Who Dunnit? The Case of the Missing Laptop

Overview & Concepts

The Case of the Missing Laptop is designed to be used as a unit.  It begins with a story about a petty high school crime and some DNA evidence found at the crime scene.  Students are taken through a problem-solving process as they learn techniques that would help them assess the DNA evidence from the crime scene to identify the perpetrator. The unit leads students through DNA extraction, PCR, Restriction Enzyme Digestion, Gel Electrophoresis, examination of LightCycler data, and DNA Fingerprinting.  Along the way are virtual labs as well as wet lab protocols.  The unit concludes with some reflection questions and ultimately invites ethical analysis of DNA sequencing application for the mass populus.

Grade Level: 

Concepts Covered: 

DNA extraction, polymerase chain reaction (PCR), PTC genetic testing, restriction endonucleases, gel electrophoresis, SNP data analysis from LightCycler Real-PCR, DNA fingerprinting

Prior Knowledge Required: 

DNA Structure, DNA replication, gene expression, genotype/phenotype, Mendelian genetics, dominant/recessive traits

Activity Notes

Days to Teach: 

Approximately 9-10 periods.

Materials: 

For DNA Extraction:

  • 10 mL saline solution (.9% NaCl)
  • 500 μl 10% Chelex solution
  • Sample cup
  • Marker
  •  2 1.5-mL microtube with locking lid
  •  Floating tube rack in boiling water
  • 2 clean micropipette tips
  • Centrifuge

For PCR Lab:

  • 2.5 μl of your DNA cheek cell sample from previous lab (store on ice)
  • PTC primer/loading dye mix (store on ice)
  • Ready-To-Go PCR beads in .2 mL tube
  • Marker
  • Micropipet (1-100 mL size) and tips
  • Microtube rack
  • Thermal cycler
  • Ice

Restriction Enzyme Digest Lab:

  • PCR product from previous lab (stored on ice)
  • Restriction enzyme HaeIll (stored on ice)
  • Marker
  • 1.5 mL micocentrifuge tubes
  • Micropipet and tips (1-20 µl)
  • Microtube rack
  • Thermal cycler
  • Ice

Gel Electrophoresis Lab:

  • Undigested PCR product from Part III, stored on ice
  • HaeIII digested PCR product from Part III, store on ice
  • pBR322/BstNI marker, stored on ice
  • 2% agarose in buffer
  • 500 mL buffer
  • Marker
  • 1.5 mL microcentrifuge tubes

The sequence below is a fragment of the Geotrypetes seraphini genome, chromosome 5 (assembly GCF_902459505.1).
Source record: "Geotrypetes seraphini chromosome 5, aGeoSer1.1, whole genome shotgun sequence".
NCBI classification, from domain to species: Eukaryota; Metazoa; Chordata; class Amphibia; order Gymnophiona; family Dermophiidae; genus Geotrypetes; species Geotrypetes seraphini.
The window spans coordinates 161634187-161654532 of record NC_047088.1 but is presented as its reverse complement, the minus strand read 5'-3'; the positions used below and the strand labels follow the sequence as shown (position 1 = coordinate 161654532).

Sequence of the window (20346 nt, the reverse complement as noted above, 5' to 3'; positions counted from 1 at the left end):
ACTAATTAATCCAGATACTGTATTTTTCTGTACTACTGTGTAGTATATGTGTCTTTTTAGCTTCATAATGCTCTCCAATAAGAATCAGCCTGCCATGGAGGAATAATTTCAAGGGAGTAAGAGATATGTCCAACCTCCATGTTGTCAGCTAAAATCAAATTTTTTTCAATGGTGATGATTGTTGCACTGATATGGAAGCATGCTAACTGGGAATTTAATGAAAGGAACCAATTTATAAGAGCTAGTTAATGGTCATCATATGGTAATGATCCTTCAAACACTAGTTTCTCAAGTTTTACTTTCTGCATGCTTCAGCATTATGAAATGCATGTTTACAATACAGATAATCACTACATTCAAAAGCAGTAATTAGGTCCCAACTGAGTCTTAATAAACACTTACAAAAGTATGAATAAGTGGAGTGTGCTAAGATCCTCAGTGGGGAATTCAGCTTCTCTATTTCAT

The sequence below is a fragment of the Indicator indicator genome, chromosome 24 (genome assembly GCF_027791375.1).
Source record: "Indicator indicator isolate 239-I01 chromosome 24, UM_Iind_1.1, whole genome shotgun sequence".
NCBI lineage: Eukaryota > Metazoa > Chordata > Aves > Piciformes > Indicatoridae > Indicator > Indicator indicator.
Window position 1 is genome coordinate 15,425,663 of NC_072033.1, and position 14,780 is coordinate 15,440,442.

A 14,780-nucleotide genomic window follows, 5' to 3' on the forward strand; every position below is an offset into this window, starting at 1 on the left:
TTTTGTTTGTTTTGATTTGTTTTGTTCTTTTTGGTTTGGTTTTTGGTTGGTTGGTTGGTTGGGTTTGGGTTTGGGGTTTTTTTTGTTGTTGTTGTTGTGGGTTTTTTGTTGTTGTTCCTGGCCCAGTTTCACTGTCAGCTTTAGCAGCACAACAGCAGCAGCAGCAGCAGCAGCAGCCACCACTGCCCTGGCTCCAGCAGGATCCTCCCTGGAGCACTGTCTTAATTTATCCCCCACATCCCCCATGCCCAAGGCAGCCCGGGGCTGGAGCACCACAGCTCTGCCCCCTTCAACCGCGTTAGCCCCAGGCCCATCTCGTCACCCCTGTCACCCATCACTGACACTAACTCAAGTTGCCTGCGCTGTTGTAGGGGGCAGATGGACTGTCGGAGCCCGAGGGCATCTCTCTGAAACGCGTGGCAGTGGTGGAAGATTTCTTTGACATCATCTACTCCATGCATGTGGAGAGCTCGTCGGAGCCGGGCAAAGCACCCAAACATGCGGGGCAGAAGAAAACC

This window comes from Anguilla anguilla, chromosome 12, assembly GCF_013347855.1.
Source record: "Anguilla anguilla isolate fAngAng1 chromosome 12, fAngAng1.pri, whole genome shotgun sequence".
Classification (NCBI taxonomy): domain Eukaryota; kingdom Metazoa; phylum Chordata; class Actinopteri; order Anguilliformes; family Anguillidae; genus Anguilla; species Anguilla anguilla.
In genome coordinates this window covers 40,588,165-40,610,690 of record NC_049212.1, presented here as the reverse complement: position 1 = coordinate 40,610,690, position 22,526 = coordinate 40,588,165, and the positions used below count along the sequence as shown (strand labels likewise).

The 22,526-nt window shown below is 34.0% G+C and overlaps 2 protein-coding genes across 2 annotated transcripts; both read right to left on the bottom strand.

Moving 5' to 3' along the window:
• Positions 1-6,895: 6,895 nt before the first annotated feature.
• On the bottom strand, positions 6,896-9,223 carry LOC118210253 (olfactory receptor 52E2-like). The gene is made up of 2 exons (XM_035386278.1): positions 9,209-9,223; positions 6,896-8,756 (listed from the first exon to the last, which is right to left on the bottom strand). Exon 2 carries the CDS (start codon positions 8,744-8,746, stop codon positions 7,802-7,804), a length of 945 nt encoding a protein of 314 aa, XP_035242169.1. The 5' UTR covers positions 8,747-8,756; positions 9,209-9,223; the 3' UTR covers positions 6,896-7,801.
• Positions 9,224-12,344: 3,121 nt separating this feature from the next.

• Micropipet and tips (1-20 µl)
  • Microtube rack
  • Gel Electrophoresis chamber
  • Staining trays
  • Light transilluminator
  • Water bath (60°C)
  • Ice

 

Teaching Tips / Activity Overview: 

The document Missing Laptop Mystery Lesson Plan contains all the student worksheets needed for the unit.

  • Lesson 1: DNA Extraction
    • Pre-Lab: 15 minutes
    • DNA Extraction: 75 minutes
    • Homework 1: 25 minutes
  • Lesson 2: PCR
    • PCR Lab: 45 minutes to prepare amplicon, cycling will be complete by the next day
  • Lesson 3: Restriction Enzymes
    • Restriction Enzyme Digest Lab: Approx. 30 minutes- samples can cycle and be stored frozen for the next day's lesson
    • Homework: 20-25 mins
  • Lesson 4: Gel Electrophoresis
    • Gel Electrophoresis: If gels are made and poured ahead of time before class- then activity should take approximately 50 minutes.
    • If gels will be made by students, alot for 90 minutes.  Gel staining can also go on longer and UV illumination can take place the following day.    
    • Analysis Questions may be assigned as a homework as well.
  • Lesson 5 LightCycler Blood Typing: 25-30 minutes
  • Lesson 6 LightCycler Eye Color: 15-20 minutes
  • Lesson 7 DNA Fingerprinting: 25-30 minutes for virtual lab and Part II; 30-45 minutes to thoroughly answer Part III Reflection Questions

Assessment: 

Homework 1 and 2 assess the knowledge of the central dogma of the PCR and Gel Electrophoresis protocols.  There is also a virtual DNA fingerprinting activity that serves as a formative assessment as well.  The reflection questions provide a good summative assessment as they cover both content and provide extrapolation and prompt further research.

Extensions: 

  • Students can research the current topic of personal genome sequencing and engage in a debate about the pros and cons of having this information and technology available to the public.
  • Students can research and debate the ethics of patented genes and scientific progress.

Resources: 

  • Genetic Science Learning Center of University of Utah: http://learn.genetics.utah.edu/Provides a multitude of virtual labs, animations, background information, articles, and lesson plans concerning genetics and technology.
  • NOVA Education from PBS: http://www.pbs.org/wgbh/nova/teachers/Hosts a variety of student interactives, video clips, as well as lesson plans.

Acknowledgements: 

This activity was developed by K. Lindstrom. Some background material, LightCycler data, and all lab protocols derived from Franklin & Marshall Bioinformatics 2012 Seminar Handbook. Sources for other background material derived from Learn Genetics from University of Utah, NOVA from PBS.org. Storyline is original content.

Academic Standards
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